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6 Factors That Make You At Risk For Nausea During Pregnancy
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  • When women of childbearing age feel like throwing up and fainting, they are often thought of being pregnant. That's because nausea in the morning is one of the common signs of pregnancy.

    What is nausea?

    Nausea is defined by the Merriam-Webster dictionary as "a stomach distress with distaste for food and an urge to vomit." It is not a disease but a symptom of many varying conditions, according to the experts at the Cleveland Clinic. It also doesn't necessarily involve vomiting, which is another symptom.

    Simply put, nausea is that uneasiness in your stomach and vomiting is the actual emptying of stomach contents through the mouth. Nausea and vomiting may occur separately or together, point out the experts at the Mayo Clinic.

    Pregnant women in their first trimester are said to be more prone to nausea as part of what is known as morning sickness. About 50 to 90 percent of pregnant women are believed to have experienced nausea. (Read here about the other common causes of nausea, including premenstrual syndrome.)

    Nausea in the morning during pregnancy

    If you're pregnant and you experience nausea, along with vomiting, you are having the so-called morning sickness. This maybe accompanied by other pregnancy symptoms, such as dizziness and headaches.

    It is called morning sickness because the symptoms are more likely to occur early in the day, according to MedlinePlus of the U.S. National Library of Medicine. But as many moms would say, morning sickness can strike at any time of the day, even all day long.


    Typically, morning sickness begins four to six weeks after conception, and may continue until the fourth month of pregnancy. A few moms say they had morning sickness the whole time they were pregnant. Nikka Garcia had that experience with her and her husband Patrick Garcia's fourth child (read here).

    The exact reasons for morning sickness are unknown. Many experts link it to the increase of pregnancy hormones in the woman’s body. Morning sickness manifests at around the same time the embryo implants itself in the uterus, which signals the brain to produce human chorionic gonadotropin (hCG), or the hormone detected by home pregnancy home tests.

    Other experts believe there are other causes that worsen nausea during pregnancy. These include your enhanced sense of smell and gastric or acid reflux. But no need to worry about manageable morning sickness, which, according to a study, can actually be a good sign.

    Factors that make you at risk for morning sickness

    It’s difficult to predict if a pregnant woman will or will not experience morning sickness. A woman who didn’t have it during her first pregnancy may have it in her second but less likely the other way around, according to the U.K. National Health Service (NHS).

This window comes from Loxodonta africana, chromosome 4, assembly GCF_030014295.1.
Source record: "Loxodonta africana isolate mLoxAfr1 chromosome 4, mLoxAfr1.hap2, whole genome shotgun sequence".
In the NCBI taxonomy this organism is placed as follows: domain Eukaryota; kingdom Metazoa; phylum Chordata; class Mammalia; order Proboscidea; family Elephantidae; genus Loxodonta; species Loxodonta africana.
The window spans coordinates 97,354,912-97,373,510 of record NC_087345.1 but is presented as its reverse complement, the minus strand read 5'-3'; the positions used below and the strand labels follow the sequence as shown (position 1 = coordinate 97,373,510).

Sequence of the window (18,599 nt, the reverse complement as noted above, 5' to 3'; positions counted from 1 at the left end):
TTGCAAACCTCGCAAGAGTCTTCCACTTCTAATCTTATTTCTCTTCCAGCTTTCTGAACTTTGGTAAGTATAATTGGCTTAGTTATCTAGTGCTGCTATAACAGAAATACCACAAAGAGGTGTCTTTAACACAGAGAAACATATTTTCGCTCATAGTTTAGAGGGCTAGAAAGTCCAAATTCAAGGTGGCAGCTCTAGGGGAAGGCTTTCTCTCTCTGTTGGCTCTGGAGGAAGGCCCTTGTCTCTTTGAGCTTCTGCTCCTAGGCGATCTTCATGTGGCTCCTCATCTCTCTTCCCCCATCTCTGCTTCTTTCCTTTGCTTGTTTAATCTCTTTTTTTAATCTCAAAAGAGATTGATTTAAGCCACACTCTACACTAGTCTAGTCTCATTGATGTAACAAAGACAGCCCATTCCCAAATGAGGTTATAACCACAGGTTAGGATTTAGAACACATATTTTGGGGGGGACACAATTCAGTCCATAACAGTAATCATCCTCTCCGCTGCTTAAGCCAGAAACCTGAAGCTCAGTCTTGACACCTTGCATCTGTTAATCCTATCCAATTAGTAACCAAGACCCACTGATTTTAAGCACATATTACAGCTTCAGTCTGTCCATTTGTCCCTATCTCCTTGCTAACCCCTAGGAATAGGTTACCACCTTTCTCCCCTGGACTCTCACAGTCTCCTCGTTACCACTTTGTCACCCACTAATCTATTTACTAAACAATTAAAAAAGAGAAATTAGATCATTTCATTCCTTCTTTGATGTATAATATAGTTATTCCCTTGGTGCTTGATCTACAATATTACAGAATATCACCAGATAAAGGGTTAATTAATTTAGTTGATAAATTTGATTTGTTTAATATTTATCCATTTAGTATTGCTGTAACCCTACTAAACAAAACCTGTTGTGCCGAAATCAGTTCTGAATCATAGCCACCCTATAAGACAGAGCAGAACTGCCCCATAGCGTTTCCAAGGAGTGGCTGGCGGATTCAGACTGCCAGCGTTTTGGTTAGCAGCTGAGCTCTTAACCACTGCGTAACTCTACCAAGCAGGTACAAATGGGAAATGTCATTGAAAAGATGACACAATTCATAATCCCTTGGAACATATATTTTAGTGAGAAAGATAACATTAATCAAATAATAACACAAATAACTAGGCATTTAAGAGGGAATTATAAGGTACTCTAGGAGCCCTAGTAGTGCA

Here are the possible factors that may put a pregnant woman more at risk of having morning sickness:

    • She is carrying multiples
    • She had severe nausea and vomiting in a previous pregnancy
    • She tends to get motion sickness (for example, car sick)
    • She has a history of migraine headaches
    • The women in her family has a medical history of morning sickness
    • She used to feel sick when taking contraceptives containing estrogen
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    Ways to lessen your morning sickness

    You may not totally avoid having nausea in the morning or any time of the day, but you can minimize its effect or manage your condition. You can start by improving your diet and eating habits with these expert advice in mind:

    Eat a lot of protein and carbohydrates

    Try peanut butter on apple slices or celery. Also try nuts, cheese and crackers, and low-fat dairy products like milk, cottage cheese, and yogurt.

    Opt for bland foods

    Load up with gelatin, frozen desserts, broth, ginger ale, and saltine crackers. They also soothe the stomach.

    Avoid salty and fatty foods

    Nope, being pregnant is not an excuse to eat what you want and definitely not for two. So think twice before grabbing extra bags of chips and additional servings of liempo.

    Avoid large meals

    Go for small meals as often as every one to two hours during the day. Just make sure you do not let yourself get too hungry or too full.

    Keep hydrated

    Drink plenty of water and other fluids. Try also to drink between meals rather than with meals, so that your stomach does not get too full.

    Try ginger

    Ginger has been found to relieve nausea in the morning and any time of the day. Try to add ginger in your meals and drinks. You can also make your own ginger tea by boiling some slices. You can drink it hot, warm, or even cold, and add lemon juice and honey. (Read here for more about nausea.)

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